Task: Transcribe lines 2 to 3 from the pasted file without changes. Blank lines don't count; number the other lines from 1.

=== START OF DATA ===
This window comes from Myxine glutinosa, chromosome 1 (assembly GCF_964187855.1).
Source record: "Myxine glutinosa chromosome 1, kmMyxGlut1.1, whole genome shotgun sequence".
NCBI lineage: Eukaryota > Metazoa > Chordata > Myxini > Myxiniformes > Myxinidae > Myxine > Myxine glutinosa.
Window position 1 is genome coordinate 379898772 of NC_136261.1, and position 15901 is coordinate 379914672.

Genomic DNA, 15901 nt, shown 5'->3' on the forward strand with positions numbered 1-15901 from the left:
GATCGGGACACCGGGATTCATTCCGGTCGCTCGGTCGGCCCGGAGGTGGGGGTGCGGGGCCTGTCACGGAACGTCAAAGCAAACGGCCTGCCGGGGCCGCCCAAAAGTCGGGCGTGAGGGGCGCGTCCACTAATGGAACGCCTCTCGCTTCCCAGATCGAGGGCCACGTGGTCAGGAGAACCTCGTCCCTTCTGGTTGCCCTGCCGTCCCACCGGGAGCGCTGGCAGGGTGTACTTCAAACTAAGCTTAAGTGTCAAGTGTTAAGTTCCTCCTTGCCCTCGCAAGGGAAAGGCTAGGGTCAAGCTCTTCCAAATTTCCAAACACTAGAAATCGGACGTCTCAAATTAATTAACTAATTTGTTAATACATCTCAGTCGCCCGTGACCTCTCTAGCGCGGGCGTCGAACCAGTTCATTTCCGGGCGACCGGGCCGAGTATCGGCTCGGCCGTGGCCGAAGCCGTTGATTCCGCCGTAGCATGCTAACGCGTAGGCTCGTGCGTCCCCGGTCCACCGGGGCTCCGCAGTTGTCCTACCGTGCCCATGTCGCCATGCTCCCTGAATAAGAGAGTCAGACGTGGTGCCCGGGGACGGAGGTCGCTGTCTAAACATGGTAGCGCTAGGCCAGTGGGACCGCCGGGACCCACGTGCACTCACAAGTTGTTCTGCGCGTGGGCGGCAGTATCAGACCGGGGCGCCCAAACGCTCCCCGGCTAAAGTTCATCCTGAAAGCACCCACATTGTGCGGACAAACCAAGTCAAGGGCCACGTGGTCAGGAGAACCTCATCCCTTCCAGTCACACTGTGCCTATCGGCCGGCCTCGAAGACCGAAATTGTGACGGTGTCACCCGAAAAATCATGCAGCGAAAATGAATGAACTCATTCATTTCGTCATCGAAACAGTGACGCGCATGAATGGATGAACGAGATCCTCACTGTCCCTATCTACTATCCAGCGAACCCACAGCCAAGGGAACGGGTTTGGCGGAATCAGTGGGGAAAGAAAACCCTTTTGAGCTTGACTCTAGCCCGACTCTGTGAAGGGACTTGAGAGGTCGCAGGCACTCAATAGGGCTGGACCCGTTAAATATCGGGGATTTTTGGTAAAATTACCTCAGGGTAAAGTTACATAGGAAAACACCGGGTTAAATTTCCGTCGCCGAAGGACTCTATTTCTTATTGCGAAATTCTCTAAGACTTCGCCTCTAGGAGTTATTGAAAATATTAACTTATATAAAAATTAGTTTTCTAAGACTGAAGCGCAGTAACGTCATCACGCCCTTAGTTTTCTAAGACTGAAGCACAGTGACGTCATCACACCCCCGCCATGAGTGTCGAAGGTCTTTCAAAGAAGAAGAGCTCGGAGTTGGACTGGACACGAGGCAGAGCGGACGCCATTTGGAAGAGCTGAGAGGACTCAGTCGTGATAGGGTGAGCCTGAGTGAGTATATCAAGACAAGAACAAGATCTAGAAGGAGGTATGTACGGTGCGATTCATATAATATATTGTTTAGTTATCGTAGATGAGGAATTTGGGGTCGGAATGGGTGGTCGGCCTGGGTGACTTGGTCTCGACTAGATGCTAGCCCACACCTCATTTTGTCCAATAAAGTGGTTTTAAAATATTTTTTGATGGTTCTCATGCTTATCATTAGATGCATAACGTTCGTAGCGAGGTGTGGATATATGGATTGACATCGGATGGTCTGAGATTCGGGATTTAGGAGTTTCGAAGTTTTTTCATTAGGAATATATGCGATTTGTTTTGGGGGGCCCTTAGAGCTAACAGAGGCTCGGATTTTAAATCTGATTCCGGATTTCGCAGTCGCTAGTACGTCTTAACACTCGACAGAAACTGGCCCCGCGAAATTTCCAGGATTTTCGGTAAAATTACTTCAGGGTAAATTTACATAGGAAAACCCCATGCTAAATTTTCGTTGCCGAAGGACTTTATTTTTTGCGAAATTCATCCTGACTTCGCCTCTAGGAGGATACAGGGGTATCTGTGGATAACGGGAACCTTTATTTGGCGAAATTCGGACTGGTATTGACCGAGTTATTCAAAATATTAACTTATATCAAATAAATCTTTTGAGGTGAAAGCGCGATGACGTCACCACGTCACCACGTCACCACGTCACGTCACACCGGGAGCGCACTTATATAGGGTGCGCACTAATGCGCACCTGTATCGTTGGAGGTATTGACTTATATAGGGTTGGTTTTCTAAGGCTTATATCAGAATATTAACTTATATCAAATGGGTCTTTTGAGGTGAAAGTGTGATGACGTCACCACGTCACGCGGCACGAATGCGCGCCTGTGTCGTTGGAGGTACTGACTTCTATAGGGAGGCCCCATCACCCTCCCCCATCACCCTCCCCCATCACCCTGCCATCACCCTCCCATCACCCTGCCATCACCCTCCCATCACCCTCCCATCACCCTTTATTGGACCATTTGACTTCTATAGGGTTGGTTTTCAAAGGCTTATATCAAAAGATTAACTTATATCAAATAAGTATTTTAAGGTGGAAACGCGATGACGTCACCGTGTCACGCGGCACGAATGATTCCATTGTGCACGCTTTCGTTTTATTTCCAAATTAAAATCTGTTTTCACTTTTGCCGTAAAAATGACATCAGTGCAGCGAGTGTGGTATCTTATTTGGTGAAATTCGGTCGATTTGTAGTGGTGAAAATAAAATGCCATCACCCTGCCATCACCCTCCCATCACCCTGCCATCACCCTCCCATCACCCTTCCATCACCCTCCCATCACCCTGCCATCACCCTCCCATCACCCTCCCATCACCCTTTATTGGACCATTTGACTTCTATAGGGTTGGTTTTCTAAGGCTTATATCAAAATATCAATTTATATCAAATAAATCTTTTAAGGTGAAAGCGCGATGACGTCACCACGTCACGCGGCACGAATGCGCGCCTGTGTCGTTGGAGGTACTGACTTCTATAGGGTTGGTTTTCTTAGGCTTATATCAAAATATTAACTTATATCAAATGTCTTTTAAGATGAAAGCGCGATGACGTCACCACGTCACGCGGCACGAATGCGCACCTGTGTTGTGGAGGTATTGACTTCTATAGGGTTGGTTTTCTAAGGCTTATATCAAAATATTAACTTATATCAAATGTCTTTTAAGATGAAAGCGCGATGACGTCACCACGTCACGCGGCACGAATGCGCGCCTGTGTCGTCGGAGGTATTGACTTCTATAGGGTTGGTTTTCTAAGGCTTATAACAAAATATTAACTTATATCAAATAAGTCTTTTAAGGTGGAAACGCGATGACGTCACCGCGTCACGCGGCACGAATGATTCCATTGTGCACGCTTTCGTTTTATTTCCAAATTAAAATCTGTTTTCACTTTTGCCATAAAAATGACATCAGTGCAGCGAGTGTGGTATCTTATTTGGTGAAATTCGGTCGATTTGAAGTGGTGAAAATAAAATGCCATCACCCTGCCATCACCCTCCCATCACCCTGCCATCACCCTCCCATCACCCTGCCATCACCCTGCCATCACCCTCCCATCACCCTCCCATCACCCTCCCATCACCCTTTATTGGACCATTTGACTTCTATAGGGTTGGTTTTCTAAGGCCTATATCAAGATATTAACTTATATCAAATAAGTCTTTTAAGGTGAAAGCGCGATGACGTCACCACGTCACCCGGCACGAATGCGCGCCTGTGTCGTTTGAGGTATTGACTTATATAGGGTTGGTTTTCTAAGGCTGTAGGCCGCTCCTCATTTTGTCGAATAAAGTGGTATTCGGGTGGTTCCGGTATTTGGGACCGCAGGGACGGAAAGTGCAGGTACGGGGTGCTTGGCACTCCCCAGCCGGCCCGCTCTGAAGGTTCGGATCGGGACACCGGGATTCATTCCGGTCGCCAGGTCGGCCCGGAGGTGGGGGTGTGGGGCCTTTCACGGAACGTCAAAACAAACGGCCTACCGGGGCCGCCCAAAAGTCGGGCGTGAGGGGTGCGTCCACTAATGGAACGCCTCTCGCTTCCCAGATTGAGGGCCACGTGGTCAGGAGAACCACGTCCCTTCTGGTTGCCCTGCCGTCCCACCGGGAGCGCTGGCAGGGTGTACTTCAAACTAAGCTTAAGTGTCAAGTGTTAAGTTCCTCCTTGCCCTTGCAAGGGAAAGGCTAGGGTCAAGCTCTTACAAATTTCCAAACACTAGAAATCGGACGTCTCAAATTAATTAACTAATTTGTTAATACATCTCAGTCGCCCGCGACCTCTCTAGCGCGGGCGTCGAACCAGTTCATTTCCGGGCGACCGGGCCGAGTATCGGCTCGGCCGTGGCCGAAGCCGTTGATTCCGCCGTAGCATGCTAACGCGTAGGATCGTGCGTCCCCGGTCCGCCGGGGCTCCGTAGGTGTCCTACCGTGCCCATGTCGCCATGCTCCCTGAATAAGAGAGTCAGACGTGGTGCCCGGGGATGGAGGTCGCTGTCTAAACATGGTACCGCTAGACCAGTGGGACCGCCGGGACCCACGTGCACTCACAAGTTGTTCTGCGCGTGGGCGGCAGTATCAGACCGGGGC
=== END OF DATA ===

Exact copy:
Source record: "Myxine glutinosa chromosome 1, kmMyxGlut1.1, whole genome shotgun sequence".
NCBI lineage: Eukaryota > Metazoa > Chordata > Myxini > Myxiniformes > Myxinidae > Myxine > Myxine glutinosa.